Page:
On Facebook’s Throwback Thursday, I posted my photo working in the late 1980’s at the Legal Aid Society of Charleston. The notebook sitting on the table was part of a project I undertook while working there. When many of my clients could not afford a lawyer and our staff was too small to provide direct representation for them, we developed “clinics” whereby we guided clients obtaining divorces pro se, or without a lawyer. Our first efforts required a trip to the West Virginia Supreme Court after one clerk refused to file handwritten pleadings. The Supreme Court ruled in our favor…continuing a tradition in West Virginia of opening the courts to citizens, even without attorneys.
A few years later, I worked with West Virginia Supreme Court of Appeals in several projects related to family law. As the clerk to the committee chaired by Judge Craig Broadwater, we developed the first rules of procedure for Family Law in West Virginia. At the same time, the court developed and approved the first forms for parties to file their own divorces.
Since the 1990's, however, things have changed, giving parties in family law proceedings options, both on filing cases pro se and in pursuing processes that avoid litigation.
- In 1990 the form pleadings were only available from the Circuit Clerk’s office. Today, while they are still available for the cost of copying the form, they are now available at no cost in PDF form from the Supreme Court’s website.
- In 1990, mediation was not available to most people pursuing divorce in West Virginia. Some counties, such as those in the Eastern Panhandle, began a pilot project in the mid 1990s for referral of cases to mediation by the court. Today, many mediators in West Virginia offer mediation services to parties to work out their property settlement agreement and parenting plan before and after they file their divorce case in addition to the court referrals.
- In 1990, we did not have a Family Court. Family Law Masters decided cases and their decisions had to be approved by the Circuit Court. Today, the process is streamlined. Case coordinators assist the judges in scheduling and writing orders, making it easier for parties to proceed without attorneys. The court personnel cannot write any paperwork besides orders, and it often benefits the parties to work with attorneys and mediators to assist them in reaching agreements and presenting them to the court.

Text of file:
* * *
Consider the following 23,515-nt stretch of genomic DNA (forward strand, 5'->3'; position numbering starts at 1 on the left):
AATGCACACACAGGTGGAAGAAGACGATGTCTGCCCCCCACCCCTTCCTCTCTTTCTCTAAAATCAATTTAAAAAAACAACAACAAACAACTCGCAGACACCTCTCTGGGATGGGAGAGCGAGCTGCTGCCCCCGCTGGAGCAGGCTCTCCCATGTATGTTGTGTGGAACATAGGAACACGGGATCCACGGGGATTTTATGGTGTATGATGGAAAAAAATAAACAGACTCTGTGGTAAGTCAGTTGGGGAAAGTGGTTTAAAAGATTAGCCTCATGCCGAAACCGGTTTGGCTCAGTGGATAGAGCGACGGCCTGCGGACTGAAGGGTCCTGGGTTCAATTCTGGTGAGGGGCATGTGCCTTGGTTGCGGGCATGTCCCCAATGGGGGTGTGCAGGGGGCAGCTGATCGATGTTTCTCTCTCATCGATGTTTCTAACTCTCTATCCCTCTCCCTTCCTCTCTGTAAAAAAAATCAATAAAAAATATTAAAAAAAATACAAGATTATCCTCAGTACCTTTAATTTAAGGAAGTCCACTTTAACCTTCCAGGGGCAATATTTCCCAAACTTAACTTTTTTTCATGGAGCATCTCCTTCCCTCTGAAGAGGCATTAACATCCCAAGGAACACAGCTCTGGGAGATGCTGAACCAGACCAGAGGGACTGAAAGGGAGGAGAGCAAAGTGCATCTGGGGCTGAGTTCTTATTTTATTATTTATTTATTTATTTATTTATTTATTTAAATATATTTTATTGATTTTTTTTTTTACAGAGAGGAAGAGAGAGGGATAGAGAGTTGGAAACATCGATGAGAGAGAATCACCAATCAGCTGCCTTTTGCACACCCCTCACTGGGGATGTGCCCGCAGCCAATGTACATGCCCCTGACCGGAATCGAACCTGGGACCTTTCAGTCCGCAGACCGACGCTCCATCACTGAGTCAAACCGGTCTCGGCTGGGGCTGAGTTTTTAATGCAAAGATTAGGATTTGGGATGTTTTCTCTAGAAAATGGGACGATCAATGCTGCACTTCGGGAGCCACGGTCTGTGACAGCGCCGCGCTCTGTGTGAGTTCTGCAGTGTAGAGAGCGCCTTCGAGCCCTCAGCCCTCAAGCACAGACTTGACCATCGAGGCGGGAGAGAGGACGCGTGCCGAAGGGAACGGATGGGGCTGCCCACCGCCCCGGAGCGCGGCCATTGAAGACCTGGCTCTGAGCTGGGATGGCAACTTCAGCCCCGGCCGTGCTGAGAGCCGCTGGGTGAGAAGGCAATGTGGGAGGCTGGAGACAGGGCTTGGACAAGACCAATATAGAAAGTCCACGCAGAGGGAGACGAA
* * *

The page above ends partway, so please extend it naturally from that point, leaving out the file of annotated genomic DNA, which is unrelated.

- In 1990, we did not have procedural rules in family law cases. We primarily relied upon the Rules of Civil Procedure to address questions. Today, we have those procedural rules which are readily available to the public via the West Virginia Supreme Courts website.
- In 1990, collaborative law did not exist. Today, collaborative law offers parties another option when they do not want to engage in lengthy litigation, but do want to have the assistance of an experienced attorney who will work hard for them to obtain a good result for their family, without creating an adverse climate for the family.
It is usually best to consult with an attorney before you give up important legal rights in any situation. However, the options available today allow flexibility in deciding when to contact an attorney and the type of services you require. Our office accepts family law cases in both West Virginia and the District of Columbia when the parties are interested in collaborative law. We also offer mediation services to parties who are interested in that option, with or without retaining independent counsel. Materials about both collaborative law and mediation are available on our website. You may also contact us if you have additional questions.